Differences in the heat balance terms in the upper 700 m for the Southern Indian Ocean for two periods: P2 (1998–2015) minus P1 (1992–1998).
Red arrows: an increase in heat transport into the Southern Indian Ocean in P2 relative to P1; blue arrows: a decrease in heat transport into of the Southern Indian Ocean in P2 relative to P1. Units are 10-2 °C per year (approx. 0.02 petawatts of heat). Surface: heat exchanges across the air-sea interface; Bottom-700 m: heat exchanges across 700 m.
Zhang, Y., M. Feng, Y. Du, H.E. Philips, N.L. Bindoff, and M.J. McPhaden (2018): Strengthened Indonesian Throughflow drives decadal warming in the Southern Indian Ocean. Geophys. Res. Lett., 45(12), 6167–6175, doi:10.1029/2018GL078265.
The first decade of the 21st century witnessed a slowdown in the rise of global surface atmospheric temperatures, referred to as the global warming hiatus. During this time, the tropical Pacific Ocean absorbed more heat from the atmosphere than in previous decades, associated with unusually strong trade winds and a cold phase of the Pacific Decadal Oscillation. However, there is no evidence that the tropical Pacific heat content increased during this time. Where did the excess heat go?
Coincidentally, observations indicated that the upper 700 m of the Indian Ocean gained heat at a greater rate than in previous decades, comparable to the enhanced heat uptake in the Pacific. Modeling studies have suggested that there was significant heat transfer from the Pacific to the Indian Ocean via the Indonesian Seas during the global warming hiatus.
The Indonesian Throughflow is a permanent feature of the ocean general circulation and is known to vary on seasonal time scales, on interannual time scales associated with El Niño and the Southern Oscillation, and on decadal time scales. Observations indicate that for the first decade of the 21st century, flow from the Pacific to the Indian Ocean in the upper few hundred meters was strengthened by the intensified Pacific trade winds, consistent with the idea of enhanced heat transport from the Pacific to the Indian Ocean.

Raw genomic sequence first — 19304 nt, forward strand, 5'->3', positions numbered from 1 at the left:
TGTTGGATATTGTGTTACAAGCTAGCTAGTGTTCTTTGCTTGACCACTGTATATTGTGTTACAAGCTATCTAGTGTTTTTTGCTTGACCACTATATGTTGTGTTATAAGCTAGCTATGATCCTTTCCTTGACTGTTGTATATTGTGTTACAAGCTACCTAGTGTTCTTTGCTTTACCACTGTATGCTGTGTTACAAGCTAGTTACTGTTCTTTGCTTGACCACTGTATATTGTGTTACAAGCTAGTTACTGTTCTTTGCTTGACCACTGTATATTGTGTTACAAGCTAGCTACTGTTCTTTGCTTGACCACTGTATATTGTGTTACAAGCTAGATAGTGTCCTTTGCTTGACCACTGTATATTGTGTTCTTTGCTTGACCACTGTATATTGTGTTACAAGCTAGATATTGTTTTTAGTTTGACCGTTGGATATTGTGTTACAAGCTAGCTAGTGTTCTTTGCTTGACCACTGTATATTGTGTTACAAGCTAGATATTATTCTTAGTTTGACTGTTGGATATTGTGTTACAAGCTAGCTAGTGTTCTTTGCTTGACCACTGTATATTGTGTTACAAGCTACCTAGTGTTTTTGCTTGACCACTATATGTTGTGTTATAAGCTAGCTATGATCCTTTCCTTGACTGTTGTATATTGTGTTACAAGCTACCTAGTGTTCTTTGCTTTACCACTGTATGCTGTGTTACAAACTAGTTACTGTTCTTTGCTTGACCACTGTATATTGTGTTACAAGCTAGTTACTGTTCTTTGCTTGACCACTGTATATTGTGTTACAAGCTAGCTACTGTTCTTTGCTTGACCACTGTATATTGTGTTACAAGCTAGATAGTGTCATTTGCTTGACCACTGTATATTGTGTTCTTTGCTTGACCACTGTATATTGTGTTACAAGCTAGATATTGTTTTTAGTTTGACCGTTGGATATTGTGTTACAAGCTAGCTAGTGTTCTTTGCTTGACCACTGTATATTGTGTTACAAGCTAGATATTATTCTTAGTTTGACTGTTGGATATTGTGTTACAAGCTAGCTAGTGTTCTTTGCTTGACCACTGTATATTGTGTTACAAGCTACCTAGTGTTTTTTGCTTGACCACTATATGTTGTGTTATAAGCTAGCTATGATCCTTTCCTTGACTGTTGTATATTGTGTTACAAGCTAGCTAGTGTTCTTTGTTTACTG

What has been missing until recently is a quantitative assessment of the heat balance in the Southern Indian Ocean to determine whether the presumed heat flux into the basin from the Indonesian Throughflow balances the observed net gain in heat content when taking into account other sources and sinks of heat (such as heat fluxes across the air-sea interface). To address this problem, Zhang et al. examined the heat balance in the upper 700 m of the Indian Ocean using a heat-conserving ocean reanalysis product, namely, the ECCO v4.3 (Estimating the Circulation and Climate of the Ocean version 4 release 3). This reanalysis is an optimal solution of the MIT General Circulation Model into which several hundred million satellite and in situ ocean observations have been assimilated over the period 1992–2015. The 24-year period of this reanalysis allowed for a comparison of conditions prior to and during the global warming hiatus to determine what factors were responsible for the heat content increase in the Indian Ocean. The analysis confirmed that the largest change in heat input to the Indian Ocean during that hiatus was through the Indonesian Seas. This heat gain was augmented by a secondary anomalous gain in heat across the air-sea interface because of reduced latent heating linked to a reduction in Southern Indian Ocean trade winds. The results emphasize the importance of sustaining long-term observation systems in the Indo-Pacific Ocean to better describe regional-scale climate variability that is globally relevant and to constrain ocean reanalysis products that can be used to quantitatively diagnose that variability.